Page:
I find myself pondering this statement-turned-question often. I also find myself saying, “I am just a painter.”
Certainly, as a documentary or didactic vehicle, painting’s usefulness was replaced long ago by the speed and accuracy of the photograph. Yet, like classical painting, photography cannot always escape the actuality of the subject matter captured.
Video, and sometimes performance, can provoke profound emotional, visceral and intellectual experiences. Video in particular, can compete with and satisfy the desire created by the insistent mass-media culture in which we exist. Yet the experience of video and performance is often ephemeral. For those seeking beauty, the methods can render the viewer bereft. A return viewing may offer nothing to enhance the experience.
Painting has the alchemy and the voodoo. Representational or abstract, painting can effect those same intense experiences. It has done so for thousands of years, with the same humble material, pigment suspended in liquid. The stuff, applied with intuition and practice, is bolstered conversely by imagination and lived experience.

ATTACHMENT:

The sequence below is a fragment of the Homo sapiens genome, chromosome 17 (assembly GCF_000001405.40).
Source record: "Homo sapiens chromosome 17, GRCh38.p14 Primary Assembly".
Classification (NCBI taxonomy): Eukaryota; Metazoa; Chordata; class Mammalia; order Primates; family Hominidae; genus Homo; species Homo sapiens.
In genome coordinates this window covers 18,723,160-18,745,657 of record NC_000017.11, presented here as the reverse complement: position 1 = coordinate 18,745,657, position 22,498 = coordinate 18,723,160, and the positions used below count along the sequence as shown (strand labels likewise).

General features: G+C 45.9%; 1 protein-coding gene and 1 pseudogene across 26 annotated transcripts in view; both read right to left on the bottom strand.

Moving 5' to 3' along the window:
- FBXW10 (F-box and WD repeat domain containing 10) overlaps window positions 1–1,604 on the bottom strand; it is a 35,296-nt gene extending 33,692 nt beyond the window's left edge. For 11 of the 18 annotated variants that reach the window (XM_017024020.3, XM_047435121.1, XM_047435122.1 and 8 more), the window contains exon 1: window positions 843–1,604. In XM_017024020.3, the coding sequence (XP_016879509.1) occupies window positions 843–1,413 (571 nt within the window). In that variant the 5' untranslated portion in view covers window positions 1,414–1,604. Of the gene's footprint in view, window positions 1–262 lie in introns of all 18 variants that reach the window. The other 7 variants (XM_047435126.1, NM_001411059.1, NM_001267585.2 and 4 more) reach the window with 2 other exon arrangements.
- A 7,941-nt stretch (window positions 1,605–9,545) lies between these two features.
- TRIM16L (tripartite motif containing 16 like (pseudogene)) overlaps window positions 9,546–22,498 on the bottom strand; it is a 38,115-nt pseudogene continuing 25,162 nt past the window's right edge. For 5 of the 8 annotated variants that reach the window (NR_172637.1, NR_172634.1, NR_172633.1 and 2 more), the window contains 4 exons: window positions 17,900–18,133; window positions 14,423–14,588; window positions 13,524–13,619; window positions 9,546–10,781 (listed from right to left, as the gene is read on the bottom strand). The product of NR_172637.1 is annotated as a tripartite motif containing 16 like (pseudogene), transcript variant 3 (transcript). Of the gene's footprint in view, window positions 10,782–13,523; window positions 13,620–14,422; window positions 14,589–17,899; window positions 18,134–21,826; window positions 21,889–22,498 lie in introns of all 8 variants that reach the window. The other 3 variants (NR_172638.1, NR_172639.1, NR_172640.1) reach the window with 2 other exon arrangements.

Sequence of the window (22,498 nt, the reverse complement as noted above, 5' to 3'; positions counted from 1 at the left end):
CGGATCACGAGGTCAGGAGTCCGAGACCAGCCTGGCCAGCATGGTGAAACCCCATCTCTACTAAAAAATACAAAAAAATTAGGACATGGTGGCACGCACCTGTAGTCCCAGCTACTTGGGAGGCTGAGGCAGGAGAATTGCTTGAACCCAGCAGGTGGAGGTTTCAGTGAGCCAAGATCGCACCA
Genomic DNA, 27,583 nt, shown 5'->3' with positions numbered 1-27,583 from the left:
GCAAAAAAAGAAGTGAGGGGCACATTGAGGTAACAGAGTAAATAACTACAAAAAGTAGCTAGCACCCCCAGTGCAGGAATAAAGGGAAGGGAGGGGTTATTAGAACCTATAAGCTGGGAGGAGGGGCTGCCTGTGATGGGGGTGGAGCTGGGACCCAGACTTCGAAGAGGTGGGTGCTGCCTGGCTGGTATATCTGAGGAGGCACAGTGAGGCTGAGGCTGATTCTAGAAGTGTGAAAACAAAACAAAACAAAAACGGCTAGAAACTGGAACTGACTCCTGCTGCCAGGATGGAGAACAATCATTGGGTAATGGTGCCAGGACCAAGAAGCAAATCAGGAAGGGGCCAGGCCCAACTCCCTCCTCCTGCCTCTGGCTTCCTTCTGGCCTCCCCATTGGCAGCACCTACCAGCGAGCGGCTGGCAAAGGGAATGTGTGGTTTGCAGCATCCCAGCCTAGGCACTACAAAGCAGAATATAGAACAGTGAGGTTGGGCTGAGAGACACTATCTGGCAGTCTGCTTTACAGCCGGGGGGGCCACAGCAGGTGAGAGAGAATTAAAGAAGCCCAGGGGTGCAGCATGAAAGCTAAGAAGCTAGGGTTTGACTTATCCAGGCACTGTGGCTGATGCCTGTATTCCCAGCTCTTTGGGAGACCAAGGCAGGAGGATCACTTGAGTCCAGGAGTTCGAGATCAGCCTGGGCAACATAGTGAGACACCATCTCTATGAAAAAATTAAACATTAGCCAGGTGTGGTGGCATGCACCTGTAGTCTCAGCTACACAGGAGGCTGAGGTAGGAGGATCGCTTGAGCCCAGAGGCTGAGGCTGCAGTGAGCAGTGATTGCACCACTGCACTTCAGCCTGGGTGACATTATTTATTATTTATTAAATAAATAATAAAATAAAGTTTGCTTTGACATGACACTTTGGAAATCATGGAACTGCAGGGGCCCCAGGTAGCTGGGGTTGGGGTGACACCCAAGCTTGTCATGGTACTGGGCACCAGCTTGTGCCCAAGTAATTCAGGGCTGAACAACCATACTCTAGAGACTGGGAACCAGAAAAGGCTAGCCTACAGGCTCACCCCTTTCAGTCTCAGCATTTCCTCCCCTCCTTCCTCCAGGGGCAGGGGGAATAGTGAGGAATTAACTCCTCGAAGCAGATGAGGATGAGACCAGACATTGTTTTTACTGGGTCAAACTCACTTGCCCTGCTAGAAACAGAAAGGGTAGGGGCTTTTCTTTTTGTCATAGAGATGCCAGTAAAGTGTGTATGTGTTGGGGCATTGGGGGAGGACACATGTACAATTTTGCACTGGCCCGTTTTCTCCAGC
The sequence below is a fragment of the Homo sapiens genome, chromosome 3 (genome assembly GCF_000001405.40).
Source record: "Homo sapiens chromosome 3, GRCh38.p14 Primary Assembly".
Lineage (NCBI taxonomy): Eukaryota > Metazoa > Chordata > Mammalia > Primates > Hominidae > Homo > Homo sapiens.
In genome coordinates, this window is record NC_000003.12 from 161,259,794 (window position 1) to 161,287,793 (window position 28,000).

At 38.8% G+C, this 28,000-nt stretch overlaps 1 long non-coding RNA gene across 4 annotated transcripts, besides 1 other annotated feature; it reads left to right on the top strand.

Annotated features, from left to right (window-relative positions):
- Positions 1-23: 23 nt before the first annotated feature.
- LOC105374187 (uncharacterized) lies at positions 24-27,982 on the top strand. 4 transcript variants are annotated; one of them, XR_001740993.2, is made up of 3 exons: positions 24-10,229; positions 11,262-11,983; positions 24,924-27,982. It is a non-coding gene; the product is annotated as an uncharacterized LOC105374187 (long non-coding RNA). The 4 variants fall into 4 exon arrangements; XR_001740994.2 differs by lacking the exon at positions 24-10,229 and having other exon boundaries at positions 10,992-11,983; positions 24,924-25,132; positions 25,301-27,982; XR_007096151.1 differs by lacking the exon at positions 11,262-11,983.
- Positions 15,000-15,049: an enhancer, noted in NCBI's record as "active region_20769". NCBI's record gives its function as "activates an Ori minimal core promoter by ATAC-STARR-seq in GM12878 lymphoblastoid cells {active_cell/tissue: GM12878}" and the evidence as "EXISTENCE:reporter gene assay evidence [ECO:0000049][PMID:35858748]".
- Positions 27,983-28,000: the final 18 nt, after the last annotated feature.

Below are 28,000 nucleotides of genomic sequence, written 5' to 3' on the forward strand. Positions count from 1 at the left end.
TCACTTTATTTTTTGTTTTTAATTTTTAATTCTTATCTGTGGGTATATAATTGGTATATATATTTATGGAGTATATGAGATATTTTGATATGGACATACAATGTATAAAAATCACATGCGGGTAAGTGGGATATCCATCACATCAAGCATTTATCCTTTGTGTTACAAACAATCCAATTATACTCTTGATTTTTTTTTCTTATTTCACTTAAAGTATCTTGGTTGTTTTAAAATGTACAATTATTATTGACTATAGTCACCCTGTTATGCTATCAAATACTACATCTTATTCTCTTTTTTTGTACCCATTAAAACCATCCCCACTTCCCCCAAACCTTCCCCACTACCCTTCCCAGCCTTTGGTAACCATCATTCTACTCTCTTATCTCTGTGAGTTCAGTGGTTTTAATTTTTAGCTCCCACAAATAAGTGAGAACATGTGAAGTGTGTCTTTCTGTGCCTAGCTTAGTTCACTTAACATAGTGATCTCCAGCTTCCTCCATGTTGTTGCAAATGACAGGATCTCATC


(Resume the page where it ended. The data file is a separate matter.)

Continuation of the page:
The alchemy is often the hook that turns a visual into a painter. It is a heady, sensuous mixture of plasticity and color. It incorporates smell, movement and texture. It is the satisfaction derived from transforming the infinite into the particular and the pleasure of making something from nothing. For the painter, the alchemy is the love potion.
The voodoo is the realization. Rembrandt never met the Prodigal Son, yet he painted his return with acute insight and sensitivity. When I saw the work, I recalled every grace granted and found myself crying in the middle of the Hermitage.
In contrast, the modest, abstract paintings of Raoul De Keyser (currently on exhibit at David Zwirner) negotiate the gap between object and space and explore the tension amid color and form. While they talk about their paint, these paintings also materialize an aesthetic very different than the jam-packed, monumental canvases symptomatic of a recent, more conspicuous time.
In its innumerable forms, painting remains relevant. Perhaps it’s wise. It has the capacity to simultaneously reinvent and reflect upon itself.
Last night I visited Chelsea for the opening of the Fall Season. There was a lot to take in. I encountered and admired examples of those other forms, but I sought and contemplated the paintings. Dead? At least for the painters, not yet.
(photo: the floor in my colleague Russell Tyler’s studio)